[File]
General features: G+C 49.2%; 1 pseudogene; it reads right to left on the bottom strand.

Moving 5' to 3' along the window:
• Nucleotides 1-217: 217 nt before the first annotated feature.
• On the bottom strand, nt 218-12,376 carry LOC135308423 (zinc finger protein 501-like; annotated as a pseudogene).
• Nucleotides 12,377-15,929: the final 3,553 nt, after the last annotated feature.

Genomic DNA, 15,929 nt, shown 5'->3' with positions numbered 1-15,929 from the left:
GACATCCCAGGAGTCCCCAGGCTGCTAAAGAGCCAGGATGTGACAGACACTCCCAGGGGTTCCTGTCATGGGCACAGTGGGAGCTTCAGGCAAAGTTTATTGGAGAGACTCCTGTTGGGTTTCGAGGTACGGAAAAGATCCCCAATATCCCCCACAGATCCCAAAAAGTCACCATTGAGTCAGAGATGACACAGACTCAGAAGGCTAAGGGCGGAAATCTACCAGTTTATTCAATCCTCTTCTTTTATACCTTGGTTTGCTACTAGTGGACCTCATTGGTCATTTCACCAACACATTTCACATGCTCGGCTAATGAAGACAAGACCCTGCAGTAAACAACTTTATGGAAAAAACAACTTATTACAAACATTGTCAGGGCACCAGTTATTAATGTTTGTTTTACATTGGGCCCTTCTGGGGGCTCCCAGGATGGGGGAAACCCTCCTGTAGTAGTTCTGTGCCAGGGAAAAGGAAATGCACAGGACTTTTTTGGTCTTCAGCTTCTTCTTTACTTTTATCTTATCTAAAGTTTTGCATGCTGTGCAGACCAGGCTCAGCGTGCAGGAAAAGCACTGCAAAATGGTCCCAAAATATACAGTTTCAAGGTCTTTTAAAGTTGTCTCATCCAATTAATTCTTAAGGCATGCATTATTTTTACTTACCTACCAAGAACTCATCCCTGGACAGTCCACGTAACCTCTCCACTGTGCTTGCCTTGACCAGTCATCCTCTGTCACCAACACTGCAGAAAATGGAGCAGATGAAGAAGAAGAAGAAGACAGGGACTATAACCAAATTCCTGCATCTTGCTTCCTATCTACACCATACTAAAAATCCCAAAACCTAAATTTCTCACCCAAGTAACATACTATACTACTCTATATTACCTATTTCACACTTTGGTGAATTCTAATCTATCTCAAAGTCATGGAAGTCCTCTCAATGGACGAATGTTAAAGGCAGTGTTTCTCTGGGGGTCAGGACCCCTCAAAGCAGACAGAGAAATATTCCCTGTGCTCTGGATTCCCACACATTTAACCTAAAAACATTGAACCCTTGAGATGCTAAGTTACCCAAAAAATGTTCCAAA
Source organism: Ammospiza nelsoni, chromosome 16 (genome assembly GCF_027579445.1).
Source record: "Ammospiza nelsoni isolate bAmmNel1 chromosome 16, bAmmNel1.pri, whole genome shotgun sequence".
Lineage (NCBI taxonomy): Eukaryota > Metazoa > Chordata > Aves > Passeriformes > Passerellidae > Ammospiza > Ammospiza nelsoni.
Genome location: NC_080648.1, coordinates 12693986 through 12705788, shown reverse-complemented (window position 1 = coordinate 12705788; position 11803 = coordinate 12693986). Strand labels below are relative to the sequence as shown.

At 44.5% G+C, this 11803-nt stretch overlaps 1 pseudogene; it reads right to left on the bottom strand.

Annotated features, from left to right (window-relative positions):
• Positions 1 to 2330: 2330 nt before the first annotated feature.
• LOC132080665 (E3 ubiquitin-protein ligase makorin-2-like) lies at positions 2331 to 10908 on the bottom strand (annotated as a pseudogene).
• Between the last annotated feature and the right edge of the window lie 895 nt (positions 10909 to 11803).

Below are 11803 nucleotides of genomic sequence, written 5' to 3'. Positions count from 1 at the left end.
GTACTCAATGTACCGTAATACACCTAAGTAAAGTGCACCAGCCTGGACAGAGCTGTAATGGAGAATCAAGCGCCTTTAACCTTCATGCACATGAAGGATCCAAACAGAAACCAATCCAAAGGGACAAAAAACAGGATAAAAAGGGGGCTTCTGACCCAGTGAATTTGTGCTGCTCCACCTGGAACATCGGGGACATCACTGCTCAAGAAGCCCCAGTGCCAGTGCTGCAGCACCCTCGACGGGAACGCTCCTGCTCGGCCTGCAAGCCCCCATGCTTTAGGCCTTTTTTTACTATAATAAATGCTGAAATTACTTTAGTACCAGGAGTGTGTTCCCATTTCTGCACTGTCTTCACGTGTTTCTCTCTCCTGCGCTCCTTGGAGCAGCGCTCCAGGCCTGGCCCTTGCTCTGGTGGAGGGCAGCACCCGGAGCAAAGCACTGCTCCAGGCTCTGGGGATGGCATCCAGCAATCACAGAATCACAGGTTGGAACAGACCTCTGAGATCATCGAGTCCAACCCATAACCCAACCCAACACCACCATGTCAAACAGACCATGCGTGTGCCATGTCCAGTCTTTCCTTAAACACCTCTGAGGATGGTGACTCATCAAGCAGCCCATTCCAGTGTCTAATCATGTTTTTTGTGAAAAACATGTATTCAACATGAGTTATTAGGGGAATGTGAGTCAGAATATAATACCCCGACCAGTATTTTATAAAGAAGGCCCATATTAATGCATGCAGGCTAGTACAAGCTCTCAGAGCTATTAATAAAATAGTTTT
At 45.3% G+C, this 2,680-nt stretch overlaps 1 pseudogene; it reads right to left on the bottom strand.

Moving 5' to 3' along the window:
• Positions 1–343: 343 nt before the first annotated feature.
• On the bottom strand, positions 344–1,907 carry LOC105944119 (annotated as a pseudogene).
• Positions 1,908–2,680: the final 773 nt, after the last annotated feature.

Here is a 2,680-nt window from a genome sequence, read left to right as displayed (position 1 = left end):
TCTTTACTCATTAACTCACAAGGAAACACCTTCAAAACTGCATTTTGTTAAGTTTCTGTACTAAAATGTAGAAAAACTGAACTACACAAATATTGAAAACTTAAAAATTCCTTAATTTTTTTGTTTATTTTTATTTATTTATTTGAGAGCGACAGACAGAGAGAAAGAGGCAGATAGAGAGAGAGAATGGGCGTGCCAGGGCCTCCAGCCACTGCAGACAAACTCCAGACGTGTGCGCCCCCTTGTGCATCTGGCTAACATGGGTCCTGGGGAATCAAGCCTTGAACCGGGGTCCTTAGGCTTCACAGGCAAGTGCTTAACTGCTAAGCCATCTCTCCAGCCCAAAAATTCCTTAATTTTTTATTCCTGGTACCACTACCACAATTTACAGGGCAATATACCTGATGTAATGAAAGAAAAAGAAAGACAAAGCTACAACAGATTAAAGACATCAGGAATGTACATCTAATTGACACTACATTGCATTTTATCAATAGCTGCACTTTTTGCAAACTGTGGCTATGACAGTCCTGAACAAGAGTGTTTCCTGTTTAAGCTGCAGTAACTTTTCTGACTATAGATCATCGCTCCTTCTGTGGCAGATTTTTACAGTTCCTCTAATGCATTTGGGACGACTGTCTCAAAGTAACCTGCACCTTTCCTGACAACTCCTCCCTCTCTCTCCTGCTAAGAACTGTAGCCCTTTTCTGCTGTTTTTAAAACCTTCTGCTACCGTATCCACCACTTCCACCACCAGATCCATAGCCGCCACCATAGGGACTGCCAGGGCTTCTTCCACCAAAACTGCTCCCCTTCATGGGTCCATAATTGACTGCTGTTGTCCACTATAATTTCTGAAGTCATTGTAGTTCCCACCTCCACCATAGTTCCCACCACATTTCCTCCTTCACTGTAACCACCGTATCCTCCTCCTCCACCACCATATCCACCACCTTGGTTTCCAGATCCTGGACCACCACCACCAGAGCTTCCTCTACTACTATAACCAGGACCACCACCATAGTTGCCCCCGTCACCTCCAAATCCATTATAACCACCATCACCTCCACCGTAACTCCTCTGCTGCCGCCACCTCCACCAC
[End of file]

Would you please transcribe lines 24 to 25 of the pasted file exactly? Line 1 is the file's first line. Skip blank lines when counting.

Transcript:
Here is a 2,680-nt window from a genome sequence, read left to right as displayed (position 1 = left end):
TCTTTACTCATTAACTCACAAGGAAACACCTTCAAAACTGCATTTTGTTAAGTTTCTGTACTAAAATGTAGAAAAACTGAACTACACAAATATTGAAAACTTAAAAATTCCTTAATTTTTTTGTTTATTTTTATTTATTTATTTGAGAGCGACAGACAGAGAGAAAGAGGCAGATAGAGAGAGAGAATGGGCGTGCCAGGGCCTCCAGCCACTGCAGACAAACTCCAGACGTGTGCGCCCCCTTGTGCATCTGGCTAACATGGGTCCTGGGGAATCAAGCCTTGAACCGGGGTCCTTAGGCTTCACAGGCAAGTGCTTAACTGCTAAGCCATCTCTCCAGCCCAAAAATTCCTTAATTTTTTATTCCTGGTACCACTACCACAATTTACAGGGCAATATACCTGATGTAATGAAAGAAAAAGAAAGACAAAGCTACAACAGATTAAAGACATCAGGAATGTACATCTAATTGACACTACATTGCATTTTATCAATAGCTGCACTTTTTGCAAACTGTGGCTATGACAGTCCTGAACAAGAGTGTTTCCTGTTTAAGCTGCAGTAACTTTTCTGACTATAGATCATCGCTCCTTCTGTGGCAGATTTTTACAGTTCCTCTAATGCATTTGGGACGACTGTCTCAAAGTAACCTGCACCTTTCCTGACAACTCCTCCCTCTCTCTCCTGCTAAGAACTGTAGCCCTTTTCTGCTGTTTTTAAAACCTTCTGCTACCGTATCCACCACTTCCACCACCAGATCCATAGCCGCCACCATAGGGACTGCCAGGGCTTCTTCCACCAAAACTGCTCCCCTTCATGGGTCCATAATTGACTGCTGTTGTCCACTATAATTTCTGAAGTCATTGTAGTTCCCACCTCCACCATAGTTCCCACCACATTTCCTCCTTCACTGTAACCACCGTATCCTCCTCCTCCACCACCATATCCACCACCTTGGTTTCCAGATCCTGGACCACCACCACCAGAGCTTCCTCTACTACTATAACCAGGACCACCACCATAGTTGCCCCCGTCACCTCCAAATCCATTATAACCACCATCACCTCCACCGTAACTCCTCTGCTGCCGCCACCTCCACCAC